M*A*S*H

A show about a war that lasted a few seasons more than the war itself, Larry Gelbart’s M*A*S*H would work in any world, in any context. It helps an island viewer, of course, to watch a meditation on the futility of battle, that features soldiers stranded far from home, donning dresses as they dream of life away from shelling and surreality. The show rekindles hope in camaraderie against all odds, and Alan Alda’s Hawkeye Pierce has the most infectious laugh in all of television. M*A*S*H features unforgettable characters even in passing roles, and writing that is both hilarious and humane. Also, the makeshift but elaborate gin-still in Hawkeye’s tent may inspire a shipwrecked fan to invent.

The Sopranos

A mob boss goes to see a shrink. David Chase’s seminal and groundbreaking drama series is built on a flimsy premise, and yet, thanks to artful and intelligent writing and tremendous character work by one of the finest ever ensembles, The Sopranos became one of those rare works of art you could simultaneously applaud and embrace. With Tony Soprano, the late James Gandolfini created a “waste management consultant" who will always haunt us, and the show’s rich psychological complexity ensures that it opens up further with each viewing. And I’ll have all the time in the world to mull over that end.

Monty Python’s Flying Circus

One of my favourite Monty Python sketches is called Novel Writing, where cricket-like commentary is given as the novelist Thomas Hardy walks out to his desk, acknowledges the “very good natured Bank Holiday crowd" and starts off his new book with a “The", sending the audience and commentators in raptures. That is, until he crosses it out. “Oh dear," says Michael Palin, the first announcer, while Graham Chapman, the second announcer, is more fatalistic: “It looks like Tess Of The D’Urbervilles all over again."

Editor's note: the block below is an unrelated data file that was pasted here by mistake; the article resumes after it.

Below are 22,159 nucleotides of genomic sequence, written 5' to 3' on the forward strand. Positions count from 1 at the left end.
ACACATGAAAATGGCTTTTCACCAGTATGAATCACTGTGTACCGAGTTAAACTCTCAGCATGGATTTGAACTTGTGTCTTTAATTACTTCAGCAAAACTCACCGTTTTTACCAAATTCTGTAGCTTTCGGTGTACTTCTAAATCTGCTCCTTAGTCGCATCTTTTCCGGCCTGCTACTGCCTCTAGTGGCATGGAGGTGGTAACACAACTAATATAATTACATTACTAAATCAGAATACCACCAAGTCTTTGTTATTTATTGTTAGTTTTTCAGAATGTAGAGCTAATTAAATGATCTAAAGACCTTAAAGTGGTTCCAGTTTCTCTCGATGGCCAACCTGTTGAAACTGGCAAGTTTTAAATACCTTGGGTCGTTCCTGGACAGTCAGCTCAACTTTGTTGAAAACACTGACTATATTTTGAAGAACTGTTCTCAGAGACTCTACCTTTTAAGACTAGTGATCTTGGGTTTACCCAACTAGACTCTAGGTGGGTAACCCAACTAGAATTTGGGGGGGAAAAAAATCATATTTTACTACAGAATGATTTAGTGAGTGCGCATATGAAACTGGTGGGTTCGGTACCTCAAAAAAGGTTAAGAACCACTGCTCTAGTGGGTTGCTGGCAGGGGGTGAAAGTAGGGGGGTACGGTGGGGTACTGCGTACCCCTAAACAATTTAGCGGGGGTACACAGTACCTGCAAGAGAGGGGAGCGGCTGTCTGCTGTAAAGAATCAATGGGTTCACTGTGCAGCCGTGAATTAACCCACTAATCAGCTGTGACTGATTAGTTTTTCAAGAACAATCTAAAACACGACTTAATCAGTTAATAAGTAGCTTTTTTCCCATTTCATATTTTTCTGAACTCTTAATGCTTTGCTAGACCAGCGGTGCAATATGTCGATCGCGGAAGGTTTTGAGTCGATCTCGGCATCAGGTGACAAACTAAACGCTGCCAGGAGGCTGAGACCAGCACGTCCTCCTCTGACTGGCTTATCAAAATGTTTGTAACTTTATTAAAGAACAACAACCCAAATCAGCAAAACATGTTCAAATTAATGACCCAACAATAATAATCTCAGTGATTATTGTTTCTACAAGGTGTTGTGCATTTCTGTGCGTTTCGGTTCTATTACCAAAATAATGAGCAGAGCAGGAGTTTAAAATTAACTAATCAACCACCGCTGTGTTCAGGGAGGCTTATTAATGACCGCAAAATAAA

Monty Python’s Flying Circus, besides being one of the most inventively named shows of all time, is 45 episodes of sketches. Which is to say, intellectually top-heavy absurdism served up by six brilliant men often dressed in drag. It’s so marvellous that the sketch I mentioned doesn’t even make it in (that one is a radio sketch), and the world could do with a few hundred viewings of albatrosses on sale and lumberjacks on song. Plus, if ever I have a feathered companion who dies, something tells me I’ll be able to cope.

Arrested Development

This Mitchell Hurwitz show is a magic trick. The phrase might bother resident magician Gob Bluth — “Illusion, Michael," he memorably corrects. “A trick is something a whore does for money… or candy." — but this is sitcom sleight-of-hand like no other, a multilayered comedy built from killer dialogue, a wild cast and in-jokes meant to be discovered many viewings deep. The plotting is unthinkably, often unnecessarily ambitious. In this story of a family who lost everything, the dysfunctional Bluths are taken on narrative rides too loopy even for cartoon families: limbs are lost, prisoners are freed, husbands are coloured blue, all while the audience learns the Spanish word for ‘brother’ and the Korean word for ‘hello.’ Also, leaving out Ron Howard’s omniscient narrator who could even put a wry spin on starvation? That would be a huge mistake.